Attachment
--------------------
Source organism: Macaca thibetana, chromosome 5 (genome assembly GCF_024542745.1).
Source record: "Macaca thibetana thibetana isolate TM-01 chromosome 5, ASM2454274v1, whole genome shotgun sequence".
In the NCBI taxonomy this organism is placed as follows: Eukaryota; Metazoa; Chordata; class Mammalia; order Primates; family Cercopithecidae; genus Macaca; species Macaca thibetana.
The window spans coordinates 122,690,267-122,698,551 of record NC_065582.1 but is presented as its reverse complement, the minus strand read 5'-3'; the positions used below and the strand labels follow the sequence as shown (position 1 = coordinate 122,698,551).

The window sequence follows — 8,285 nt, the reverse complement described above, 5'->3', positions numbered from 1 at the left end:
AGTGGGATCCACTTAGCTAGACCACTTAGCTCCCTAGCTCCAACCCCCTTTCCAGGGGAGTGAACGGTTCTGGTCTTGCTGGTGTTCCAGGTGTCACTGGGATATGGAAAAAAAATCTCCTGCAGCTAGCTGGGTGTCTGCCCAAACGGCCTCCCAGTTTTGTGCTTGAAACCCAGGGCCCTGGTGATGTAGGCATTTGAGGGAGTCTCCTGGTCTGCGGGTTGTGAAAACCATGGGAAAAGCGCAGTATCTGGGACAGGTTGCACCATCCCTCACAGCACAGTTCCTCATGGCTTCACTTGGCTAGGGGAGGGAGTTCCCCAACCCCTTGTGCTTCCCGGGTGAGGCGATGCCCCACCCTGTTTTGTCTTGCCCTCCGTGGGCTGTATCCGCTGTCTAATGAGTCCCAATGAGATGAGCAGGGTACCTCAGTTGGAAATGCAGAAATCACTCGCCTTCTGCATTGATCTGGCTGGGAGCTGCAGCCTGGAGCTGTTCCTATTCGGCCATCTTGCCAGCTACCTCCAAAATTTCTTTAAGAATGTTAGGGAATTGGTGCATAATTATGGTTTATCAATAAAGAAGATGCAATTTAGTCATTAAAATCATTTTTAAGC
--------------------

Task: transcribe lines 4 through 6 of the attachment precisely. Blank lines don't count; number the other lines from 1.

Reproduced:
The window spans coordinates 122,690,267-122,698,551 of record NC_065582.1 but is presented as its reverse complement, the minus strand read 5'-3'; the positions used below and the strand labels follow the sequence as shown (position 1 = coordinate 122,698,551).

The window sequence follows — 8,285 nt, the reverse complement described above, 5'->3', positions numbered from 1 at the left end:
AGTGGGATCCACTTAGCTAGACCACTTAGCTCCCTAGCTCCAACCCCCTTTCCAGGGGAGTGAACGGTTCTGGTCTTGCTGGTGTTCCAGGTGTCACTGGGATATGGAAAAAAAATCTCCTGCAGCTAGCTGGGTGTCTGCCCAAACGGCCTCCCAGTTTTGTGCTTGAAACCCAGGGCCCTGGTGATGTAGGCATTTGAGGGAGTCTCCTGGTCTGCGGGTTGTGAAAACCATGGGAAAAGCGCAGTATCTGGGACAGGTTGCACCATCCCTCACAGCACAGTTCCTCATGGCTTCACTTGGCTAGGGGAGGGAGTTCCCCAACCCCTTGTGCTTCCCGGGTGAGGCGATGCCCCACCCTGTTTTGTCTTGCCCTCCGTGGGCTGTATCCGCTGTCTAATGAGTCCCAATGAGATGAGCAGGGTACCTCAGTTGGAAATGCAGAAATCACTCGCCTTCTGCATTGATCTGGCTGGGAGCTGCAGCCTGGAGCTGTTCCTATTCGGCCATCTTGCCAGCTACCTCCAAAATTTCTTTAAGAATGTTAGGGAATTGGTGCATAATTATGGTTTATCAATAAAGAAGATGCAATTTAGTCATTAAAATCATTTTTAAGC